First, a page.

What Industries Use DI Water?

Figure 2 industries use DI water

From food and beverage industries to pharmaceutical aquarium fisheries, to window cleaners, deionization is used by many industries.

What Minerals and Ions Does DI Remove?

Deionization removes sodium ions, copper, calcium, magnesium, fluoride, potassium, iron, and zinc.

The removal of these ions is beneficial in many human consumption and industrial applications such as:

  • Copper, for instance, is harmful to drinking water.
  • Calcium and magnesium: while useful in drinking water, these minerals hinder the formation of foam in cleaning using soap – causing the need to use more soap.

Pros and Cons of the Deionization Technique


  • Takes less time, and is a cheaper method than techniques like distillation.
  • Doesn’t build up scale especially compared to distillation


It doesn’t remove organic matter like viruses, and bacteria. But it’s applied in boiler feeds, laboratory uses, aquariums, and other industrial processes that require water that has all of its ions removed.

The Cost of DI System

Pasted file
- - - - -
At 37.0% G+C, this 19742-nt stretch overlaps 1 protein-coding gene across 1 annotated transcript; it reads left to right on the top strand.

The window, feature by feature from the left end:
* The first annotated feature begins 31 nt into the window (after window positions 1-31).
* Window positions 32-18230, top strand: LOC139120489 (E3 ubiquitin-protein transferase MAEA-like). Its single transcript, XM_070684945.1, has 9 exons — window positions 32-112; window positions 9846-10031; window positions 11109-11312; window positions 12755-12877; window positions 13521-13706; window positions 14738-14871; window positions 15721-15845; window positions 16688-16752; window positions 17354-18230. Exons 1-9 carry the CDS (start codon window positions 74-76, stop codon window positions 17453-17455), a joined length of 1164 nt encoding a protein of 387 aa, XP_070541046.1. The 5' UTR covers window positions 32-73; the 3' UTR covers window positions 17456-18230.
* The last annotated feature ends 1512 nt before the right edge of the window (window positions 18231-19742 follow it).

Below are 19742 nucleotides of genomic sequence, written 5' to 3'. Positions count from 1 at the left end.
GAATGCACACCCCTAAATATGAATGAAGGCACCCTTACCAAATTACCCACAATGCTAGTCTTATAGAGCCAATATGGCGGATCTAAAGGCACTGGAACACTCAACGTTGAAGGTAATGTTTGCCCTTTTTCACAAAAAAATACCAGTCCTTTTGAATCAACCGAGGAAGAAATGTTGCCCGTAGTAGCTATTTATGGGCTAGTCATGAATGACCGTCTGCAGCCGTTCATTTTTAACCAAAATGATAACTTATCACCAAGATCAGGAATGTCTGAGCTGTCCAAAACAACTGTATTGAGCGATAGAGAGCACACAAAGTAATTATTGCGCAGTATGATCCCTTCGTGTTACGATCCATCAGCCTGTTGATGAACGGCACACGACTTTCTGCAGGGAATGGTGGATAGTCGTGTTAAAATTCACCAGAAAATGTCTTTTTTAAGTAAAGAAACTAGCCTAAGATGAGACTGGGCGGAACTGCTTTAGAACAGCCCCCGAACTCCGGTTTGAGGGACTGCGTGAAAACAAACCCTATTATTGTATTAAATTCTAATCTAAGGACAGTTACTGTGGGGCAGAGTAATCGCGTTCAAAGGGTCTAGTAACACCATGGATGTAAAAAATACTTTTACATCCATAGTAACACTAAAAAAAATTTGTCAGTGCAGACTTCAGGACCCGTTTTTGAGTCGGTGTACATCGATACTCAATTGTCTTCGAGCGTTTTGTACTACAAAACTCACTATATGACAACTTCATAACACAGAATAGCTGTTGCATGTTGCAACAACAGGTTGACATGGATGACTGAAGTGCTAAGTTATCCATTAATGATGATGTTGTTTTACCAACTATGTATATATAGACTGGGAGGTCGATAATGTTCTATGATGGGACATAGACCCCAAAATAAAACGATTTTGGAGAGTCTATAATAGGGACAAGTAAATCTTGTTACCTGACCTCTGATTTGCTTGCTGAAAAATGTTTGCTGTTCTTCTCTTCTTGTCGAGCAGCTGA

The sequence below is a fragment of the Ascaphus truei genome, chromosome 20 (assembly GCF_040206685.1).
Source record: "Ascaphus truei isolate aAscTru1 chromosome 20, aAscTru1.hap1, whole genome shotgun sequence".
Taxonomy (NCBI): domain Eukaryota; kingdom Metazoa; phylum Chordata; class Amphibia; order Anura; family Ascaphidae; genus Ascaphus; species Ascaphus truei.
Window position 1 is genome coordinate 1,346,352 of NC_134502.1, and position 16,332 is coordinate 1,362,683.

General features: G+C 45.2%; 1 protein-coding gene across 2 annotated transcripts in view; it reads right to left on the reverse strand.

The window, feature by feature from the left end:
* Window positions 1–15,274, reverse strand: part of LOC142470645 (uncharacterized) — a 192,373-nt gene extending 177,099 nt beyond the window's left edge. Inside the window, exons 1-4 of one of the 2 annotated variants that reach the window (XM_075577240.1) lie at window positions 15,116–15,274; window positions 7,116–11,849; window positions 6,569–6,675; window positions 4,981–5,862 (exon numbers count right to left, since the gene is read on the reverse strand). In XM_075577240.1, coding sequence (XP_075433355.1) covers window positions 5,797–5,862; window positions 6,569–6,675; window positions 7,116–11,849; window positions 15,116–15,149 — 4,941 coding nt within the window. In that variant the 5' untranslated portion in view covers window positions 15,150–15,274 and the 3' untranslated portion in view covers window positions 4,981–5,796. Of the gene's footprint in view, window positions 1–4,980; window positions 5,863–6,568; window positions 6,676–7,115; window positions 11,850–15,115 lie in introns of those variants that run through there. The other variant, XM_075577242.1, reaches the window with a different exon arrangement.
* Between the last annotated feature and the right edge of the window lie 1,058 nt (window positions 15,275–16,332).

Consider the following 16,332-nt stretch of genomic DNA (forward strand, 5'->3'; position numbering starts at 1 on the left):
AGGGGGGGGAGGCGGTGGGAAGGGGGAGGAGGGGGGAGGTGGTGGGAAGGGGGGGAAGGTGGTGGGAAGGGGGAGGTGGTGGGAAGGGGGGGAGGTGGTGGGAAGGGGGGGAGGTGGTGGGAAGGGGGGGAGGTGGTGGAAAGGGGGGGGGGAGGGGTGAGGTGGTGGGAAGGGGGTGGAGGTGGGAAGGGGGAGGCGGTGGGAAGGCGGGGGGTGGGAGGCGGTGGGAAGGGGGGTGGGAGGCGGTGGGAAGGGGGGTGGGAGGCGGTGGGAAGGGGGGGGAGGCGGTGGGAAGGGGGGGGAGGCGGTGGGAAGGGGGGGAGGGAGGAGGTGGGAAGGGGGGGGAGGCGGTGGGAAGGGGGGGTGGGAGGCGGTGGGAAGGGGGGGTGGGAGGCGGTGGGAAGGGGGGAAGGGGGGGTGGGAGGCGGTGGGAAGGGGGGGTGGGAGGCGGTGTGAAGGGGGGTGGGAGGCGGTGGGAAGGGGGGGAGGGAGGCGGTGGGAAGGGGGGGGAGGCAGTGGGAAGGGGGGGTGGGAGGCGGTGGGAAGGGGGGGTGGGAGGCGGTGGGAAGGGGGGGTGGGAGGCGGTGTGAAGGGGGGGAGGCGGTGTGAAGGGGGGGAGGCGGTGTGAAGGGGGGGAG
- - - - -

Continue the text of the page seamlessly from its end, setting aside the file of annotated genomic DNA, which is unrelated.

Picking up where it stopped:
Figure 3 DI system

DI is cost-effective. It’s not as much more expensive than systems like microfiltration, but cheaper than many techniques including nanofiltration systems, and ion exchange systems.

Alternative techniques for doing DI:

Depending on the industrial process for which you require purified water, there are some cost and energy-efficient alternatives for doing DI including:

  • Electrodeionization (EDI): is a deionization process that uses DC power, ion exchange membranes (or simply layers), and ion exchange resin.

It’s an alternative to doing DI continually and cheaply. It’s usually used for water polishing with Reverse Osmosis (RO) purification. It has low power consumption, and no chemicals are used, so it is chemical-free. It’s a smart alternative for purposes where chemical-free water is required.

Figure 4 capacitive DI

  • Capacitive DI: an energy-efficient method as it removes, instead of extracts, salt ions (unlike other methods). It’s best used for desalination (seawater treatment), and brackish water (salty water) treatment or purification.

However, there are some terms often used synonymously with DI but are not essential or necessary the same.

For instance, although used interchangeably, there’s a slight difference between demineralization and deionization.

If you are looking for purified water for certain scientific and industrial processes, you should be aware of the difference in the resulting products. Although these two kinds of water are usually produced by ion exchange method.

As their names suggest; demineralized water is free of minerals, and deionized water is free of ions.

Likewise, another term often used interchangeably with DI is ion exchange. However, it’s only a technique of doing DI.

In conclusion, determining if deionization is right for you and choosing the right DI method depends on the purpose or application for which you require pure water and what industry you’re in.